The MCU has solved its core problem: how to keep a massive audience that largely can’t keep up with its deluge of product. Remember thinking 3 or 4 movies a year was a lot? Now there’s a series out on Disney+ almost every other month (alternating with a Star War), all of which advance the overarching plot and introduce new characters. If you love what the MCU is doing, I imagine you’re relishing all this time you get with your favorite story, and I’m happy for you. I really am. But there’s not enough of you to keep pulling in the box office numbers Disney expects of the movies, so the MCU has to court the partially interested masses who only have the bandwidth to pop in and out of a few blockbuster movies a year.
Phase Four has been testing different reinventions to solve this problem, but none has struck the kind of flippant, in the moment enjoyment that Doctor Strange in the Multiverse of Madness finds. The answer, it turns out, is to embrace exactly what these movies become when you don’t have time to keep up with everything Disney churns out: absurdist.
I don’t mean a Camus-style descent into dead mothers, wanton killings, and numbness to your own mortality but a throw stuff at the wall, keep it fun, and breeze through every moment even if something big is going down kind of absurdism. Keep in mind, absurdism isn’t about existing in a world where nothing happens; it’s about existing in a world where you can’t derive purpose or meaning from events, and there’s fun to be had in that kind of freedom.
Doctor Strange’s trip into the multiverse is pretty easy to take in without spending much time on the nuts and bolts of the plot. A new character, America Chavez (an underutilized but game Xochitl Gomez), shows up with the power to move between different universes. Wanda (Elizabeth Olsen, who will always deliver more than required) wants Chavez’s power in order to alleviate her grief for the sons she made up in Wandavision. Doctor Strange (Benedict Cumberbatch, Cumberbatching) won’t let Wanda have Chavez. Off go some of the most powerful people in the MCU on a chase across the increasingly bizarre multiverse, all filtered through the uncanny visual spectacle of director Sam Raimi.
In the theater, I was reminded of the anomalous, big budget auteur of our day, Christopher Nolan. The man who brought Batman to the Oscars and used that cachet to mount most of the massive, non-IP based event films we still get makes undeniably thrilling films, but how often do you think about what actually happened in Inception, Dunkirk, or Tenant? Do you need deep meaning to enjoy his films? I personally don’t, instead relishing the thrill of a master filmmaker turning his eye to brute entertainment, bowing in awe at every spinning hallway and gliding plane.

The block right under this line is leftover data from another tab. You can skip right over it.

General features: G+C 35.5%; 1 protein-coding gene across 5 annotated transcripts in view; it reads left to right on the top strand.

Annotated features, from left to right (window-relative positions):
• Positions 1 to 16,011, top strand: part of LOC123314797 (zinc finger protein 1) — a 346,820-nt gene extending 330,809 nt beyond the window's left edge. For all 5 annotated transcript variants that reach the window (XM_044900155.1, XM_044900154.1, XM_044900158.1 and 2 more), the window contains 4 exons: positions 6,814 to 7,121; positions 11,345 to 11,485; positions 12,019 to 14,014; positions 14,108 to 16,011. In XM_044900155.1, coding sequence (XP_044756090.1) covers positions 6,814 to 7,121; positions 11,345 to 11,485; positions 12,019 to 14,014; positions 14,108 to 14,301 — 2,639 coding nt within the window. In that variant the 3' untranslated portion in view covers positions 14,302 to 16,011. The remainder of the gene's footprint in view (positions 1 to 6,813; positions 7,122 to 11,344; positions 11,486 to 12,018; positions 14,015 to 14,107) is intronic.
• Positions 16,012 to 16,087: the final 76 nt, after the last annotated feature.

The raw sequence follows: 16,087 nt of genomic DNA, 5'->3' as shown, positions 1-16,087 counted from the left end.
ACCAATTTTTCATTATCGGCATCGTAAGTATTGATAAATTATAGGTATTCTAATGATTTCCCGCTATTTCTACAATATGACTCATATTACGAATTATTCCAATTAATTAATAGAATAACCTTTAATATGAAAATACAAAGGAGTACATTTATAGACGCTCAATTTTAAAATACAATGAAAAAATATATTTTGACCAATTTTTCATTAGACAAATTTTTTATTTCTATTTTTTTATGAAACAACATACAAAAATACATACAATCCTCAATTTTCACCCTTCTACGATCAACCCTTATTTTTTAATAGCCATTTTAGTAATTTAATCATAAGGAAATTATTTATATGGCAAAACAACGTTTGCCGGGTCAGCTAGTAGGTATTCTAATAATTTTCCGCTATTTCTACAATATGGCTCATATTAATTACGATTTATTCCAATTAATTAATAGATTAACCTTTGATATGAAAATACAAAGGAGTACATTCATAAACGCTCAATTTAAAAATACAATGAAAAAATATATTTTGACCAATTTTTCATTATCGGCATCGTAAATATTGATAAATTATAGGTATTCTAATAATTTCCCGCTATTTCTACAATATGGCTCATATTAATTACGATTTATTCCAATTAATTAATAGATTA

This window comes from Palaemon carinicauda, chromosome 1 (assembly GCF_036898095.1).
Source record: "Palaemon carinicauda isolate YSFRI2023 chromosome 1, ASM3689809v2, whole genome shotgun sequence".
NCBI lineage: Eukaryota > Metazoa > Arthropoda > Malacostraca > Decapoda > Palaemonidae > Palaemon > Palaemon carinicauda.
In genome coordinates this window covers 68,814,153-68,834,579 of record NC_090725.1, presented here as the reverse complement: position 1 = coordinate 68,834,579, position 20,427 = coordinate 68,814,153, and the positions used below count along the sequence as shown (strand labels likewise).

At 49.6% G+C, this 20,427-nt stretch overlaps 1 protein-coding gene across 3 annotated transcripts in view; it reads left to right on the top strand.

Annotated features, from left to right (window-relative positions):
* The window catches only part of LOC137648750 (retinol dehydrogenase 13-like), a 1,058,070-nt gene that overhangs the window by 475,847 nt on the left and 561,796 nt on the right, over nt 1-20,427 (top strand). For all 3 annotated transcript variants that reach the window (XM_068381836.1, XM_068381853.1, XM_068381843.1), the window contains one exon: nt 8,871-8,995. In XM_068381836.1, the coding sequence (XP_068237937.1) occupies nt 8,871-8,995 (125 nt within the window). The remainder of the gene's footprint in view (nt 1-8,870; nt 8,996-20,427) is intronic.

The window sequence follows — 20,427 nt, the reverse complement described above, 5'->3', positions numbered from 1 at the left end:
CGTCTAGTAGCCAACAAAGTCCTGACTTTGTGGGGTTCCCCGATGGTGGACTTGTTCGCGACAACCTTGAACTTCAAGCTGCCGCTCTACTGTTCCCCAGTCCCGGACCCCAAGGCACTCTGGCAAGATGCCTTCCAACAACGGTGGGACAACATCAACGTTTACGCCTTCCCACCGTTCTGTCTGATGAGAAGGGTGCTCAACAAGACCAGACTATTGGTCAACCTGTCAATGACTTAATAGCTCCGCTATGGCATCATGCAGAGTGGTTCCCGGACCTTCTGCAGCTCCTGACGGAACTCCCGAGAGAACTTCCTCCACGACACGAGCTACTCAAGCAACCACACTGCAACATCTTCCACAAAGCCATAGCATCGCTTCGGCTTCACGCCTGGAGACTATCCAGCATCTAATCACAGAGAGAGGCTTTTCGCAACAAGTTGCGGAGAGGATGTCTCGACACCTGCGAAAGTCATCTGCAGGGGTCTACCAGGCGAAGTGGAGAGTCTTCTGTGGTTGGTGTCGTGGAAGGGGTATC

Raimi has the same power as Nolan, capable of spinning a tight story or a loosey-goosey romp, and while I have my doubts that Multiverse carries much narrative weight (big things happen, but the MCU feels like anything can be taken back at any moment these days), it is an unabashed joy to behold.
His style enters early, with shots bleeding and bursting into each other, establishing not just a visual language but a pace that few other MCU films have pulled off, especially this deep into the story. We’ve been trained to expect as much interweaving with the past and teasing of the future as telling of the story at hand, and while Raimi doesn’t really pull off the immediate story, he doesn’t spend much time on the other stuff, either. Again, this functions best as absurdism. The plot is just an excuse for Raimi to do Raimi stuff in a scenario with infinite possibilities, and he milks the opportunity for all its worth.
Those who know Evil Dead II, his kooky take on horror comedies, won’t be surprised by anything they see here, right down to the lo-fi aesthetic he brings to certain effects that are decidedly not lo-fi in reality. Nor will those who raise aloft Drag Me to Hell as perfect PG-13 horror be shocked by how many chilling moments he manages to get away with, even if the film only passes into true horror during one particularly captivating chase.
There is, unfortunately, some acquiescence to expectation, but the requisite showstopping cameos and peppered jokes are blended into the mix much better than they usually are. Fans who love that stuff may be disappointed with how flippantly these and the overarching story of the MCU is disregarded (Wanda’s journey in particular feels like a rehash of WandaVision, but when have they ever done that character justice?). The franchise, though, can’t maintain its current status by only catering to its most ardent fans. Multiverse wanders from MCU standards without completely losing the trail, and every strange cranny it finds proves more enlivening than hundreds of Spider-Man: No Way Homes and Black Widows ever could be.
Release: available in theaters May 6th
Director: Sam Raimi
Writers: Michael Waldron
Cast: Benedict Cumberbatch, Elizabeth Olsen, Xochitl Gomez, Chiwetel Ejiofor, Benedict Wong, Rachel McAdams